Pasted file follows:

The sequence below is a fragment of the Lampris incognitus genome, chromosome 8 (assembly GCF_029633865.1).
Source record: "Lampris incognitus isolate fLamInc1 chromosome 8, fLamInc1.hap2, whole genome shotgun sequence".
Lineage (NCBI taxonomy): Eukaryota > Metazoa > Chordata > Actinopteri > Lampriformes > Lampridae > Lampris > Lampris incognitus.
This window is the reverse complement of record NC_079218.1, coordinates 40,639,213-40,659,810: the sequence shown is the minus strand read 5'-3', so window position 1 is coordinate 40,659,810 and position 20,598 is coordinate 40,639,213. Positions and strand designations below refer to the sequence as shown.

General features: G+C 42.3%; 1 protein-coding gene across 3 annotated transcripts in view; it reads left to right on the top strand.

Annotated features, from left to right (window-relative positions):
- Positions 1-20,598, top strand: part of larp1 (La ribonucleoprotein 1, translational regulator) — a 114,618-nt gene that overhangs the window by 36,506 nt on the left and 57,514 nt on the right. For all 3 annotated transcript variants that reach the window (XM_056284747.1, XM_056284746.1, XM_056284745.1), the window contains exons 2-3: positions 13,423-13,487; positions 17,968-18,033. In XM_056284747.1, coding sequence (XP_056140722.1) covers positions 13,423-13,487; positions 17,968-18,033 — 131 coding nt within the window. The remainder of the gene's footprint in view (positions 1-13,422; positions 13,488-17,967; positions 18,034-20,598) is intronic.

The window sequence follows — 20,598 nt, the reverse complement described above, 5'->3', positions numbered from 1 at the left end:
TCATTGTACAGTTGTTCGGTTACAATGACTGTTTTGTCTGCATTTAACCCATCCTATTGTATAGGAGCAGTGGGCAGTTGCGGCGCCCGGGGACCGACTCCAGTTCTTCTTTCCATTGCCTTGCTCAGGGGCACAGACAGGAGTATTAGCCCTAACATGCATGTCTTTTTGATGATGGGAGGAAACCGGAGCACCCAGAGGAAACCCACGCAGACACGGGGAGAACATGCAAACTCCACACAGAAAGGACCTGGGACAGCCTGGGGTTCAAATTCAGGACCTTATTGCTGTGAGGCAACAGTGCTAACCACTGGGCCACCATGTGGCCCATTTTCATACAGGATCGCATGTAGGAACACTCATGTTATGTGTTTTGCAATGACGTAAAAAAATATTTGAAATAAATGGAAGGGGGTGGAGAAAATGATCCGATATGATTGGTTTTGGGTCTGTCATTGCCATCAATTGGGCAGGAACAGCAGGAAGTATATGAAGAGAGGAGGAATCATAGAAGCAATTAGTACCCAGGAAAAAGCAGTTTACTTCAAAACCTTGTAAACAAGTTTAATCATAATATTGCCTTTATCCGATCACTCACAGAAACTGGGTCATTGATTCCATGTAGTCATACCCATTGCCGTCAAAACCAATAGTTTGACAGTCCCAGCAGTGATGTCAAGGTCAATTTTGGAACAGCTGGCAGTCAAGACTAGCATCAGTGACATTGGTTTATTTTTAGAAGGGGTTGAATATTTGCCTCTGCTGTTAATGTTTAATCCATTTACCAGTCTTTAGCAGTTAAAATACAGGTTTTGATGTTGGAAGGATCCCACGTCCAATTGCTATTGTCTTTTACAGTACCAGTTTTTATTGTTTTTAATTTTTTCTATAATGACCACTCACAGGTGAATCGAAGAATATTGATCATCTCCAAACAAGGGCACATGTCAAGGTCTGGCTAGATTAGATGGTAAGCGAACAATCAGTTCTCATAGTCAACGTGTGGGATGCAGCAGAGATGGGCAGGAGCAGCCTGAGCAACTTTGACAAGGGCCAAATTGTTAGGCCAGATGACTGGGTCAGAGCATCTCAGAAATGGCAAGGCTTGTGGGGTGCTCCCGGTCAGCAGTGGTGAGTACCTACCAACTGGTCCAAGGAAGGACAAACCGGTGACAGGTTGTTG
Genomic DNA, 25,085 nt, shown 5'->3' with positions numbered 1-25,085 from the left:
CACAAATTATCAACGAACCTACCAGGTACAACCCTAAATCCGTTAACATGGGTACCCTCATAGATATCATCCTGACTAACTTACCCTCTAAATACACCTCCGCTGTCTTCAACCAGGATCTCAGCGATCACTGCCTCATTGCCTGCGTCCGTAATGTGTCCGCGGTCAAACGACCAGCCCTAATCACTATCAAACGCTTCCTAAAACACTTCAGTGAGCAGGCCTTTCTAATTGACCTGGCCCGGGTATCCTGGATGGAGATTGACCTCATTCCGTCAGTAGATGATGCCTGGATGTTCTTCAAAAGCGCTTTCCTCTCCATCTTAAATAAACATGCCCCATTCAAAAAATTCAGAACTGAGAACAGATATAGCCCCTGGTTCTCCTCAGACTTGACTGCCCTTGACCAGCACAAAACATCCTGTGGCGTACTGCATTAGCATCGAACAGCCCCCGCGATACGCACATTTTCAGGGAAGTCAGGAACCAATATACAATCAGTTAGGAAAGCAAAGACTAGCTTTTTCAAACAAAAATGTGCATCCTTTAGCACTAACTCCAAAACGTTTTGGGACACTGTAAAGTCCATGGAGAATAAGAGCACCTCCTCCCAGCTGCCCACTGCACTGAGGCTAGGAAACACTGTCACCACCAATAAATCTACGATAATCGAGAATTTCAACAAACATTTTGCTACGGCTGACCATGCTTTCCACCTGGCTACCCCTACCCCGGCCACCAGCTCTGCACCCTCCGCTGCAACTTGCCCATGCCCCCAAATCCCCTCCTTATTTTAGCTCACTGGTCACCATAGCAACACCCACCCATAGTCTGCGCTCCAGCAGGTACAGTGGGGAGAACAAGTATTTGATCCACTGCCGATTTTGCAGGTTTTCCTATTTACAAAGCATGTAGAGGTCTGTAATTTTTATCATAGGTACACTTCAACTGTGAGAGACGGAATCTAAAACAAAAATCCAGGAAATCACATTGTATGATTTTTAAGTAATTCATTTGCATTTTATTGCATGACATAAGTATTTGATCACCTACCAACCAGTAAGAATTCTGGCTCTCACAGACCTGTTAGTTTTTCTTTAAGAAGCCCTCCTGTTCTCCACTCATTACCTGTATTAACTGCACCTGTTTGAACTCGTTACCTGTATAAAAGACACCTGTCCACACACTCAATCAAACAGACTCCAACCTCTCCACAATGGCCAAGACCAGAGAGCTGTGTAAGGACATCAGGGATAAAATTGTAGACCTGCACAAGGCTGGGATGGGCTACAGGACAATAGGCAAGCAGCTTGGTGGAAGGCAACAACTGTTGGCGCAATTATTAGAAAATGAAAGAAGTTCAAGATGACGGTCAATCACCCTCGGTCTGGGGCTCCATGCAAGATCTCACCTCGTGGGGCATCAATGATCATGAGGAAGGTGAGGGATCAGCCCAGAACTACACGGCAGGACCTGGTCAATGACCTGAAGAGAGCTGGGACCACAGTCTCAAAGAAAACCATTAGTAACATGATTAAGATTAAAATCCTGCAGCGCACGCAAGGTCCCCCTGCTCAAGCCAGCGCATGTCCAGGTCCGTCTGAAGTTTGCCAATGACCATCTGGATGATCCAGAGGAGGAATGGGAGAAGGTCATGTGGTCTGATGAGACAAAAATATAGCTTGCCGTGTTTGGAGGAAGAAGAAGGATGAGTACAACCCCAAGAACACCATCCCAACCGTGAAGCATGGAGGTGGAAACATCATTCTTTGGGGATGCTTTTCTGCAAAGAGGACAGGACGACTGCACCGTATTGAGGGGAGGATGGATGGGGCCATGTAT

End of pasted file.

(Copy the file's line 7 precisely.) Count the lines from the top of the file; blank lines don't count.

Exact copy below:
- Positions 1-20,598, top strand: part of larp1 (La ribonucleoprotein 1, translational regulator) — a 114,618-nt gene that overhangs the window by 36,506 nt on the left and 57,514 nt on the right. For all 3 annotated transcript variants that reach the window (XM_056284747.1, XM_056284746.1, XM_056284745.1), the window contains exons 2-3: positions 13,423-13,487; positions 17,968-18,033. In XM_056284747.1, coding sequence (XP_056140722.1) covers positions 13,423-13,487; positions 17,968-18,033 — 131 coding nt within the window. The remainder of the gene's footprint in view (positions 1-13,422; positions 13,488-17,967; positions 18,034-20,598) is intronic.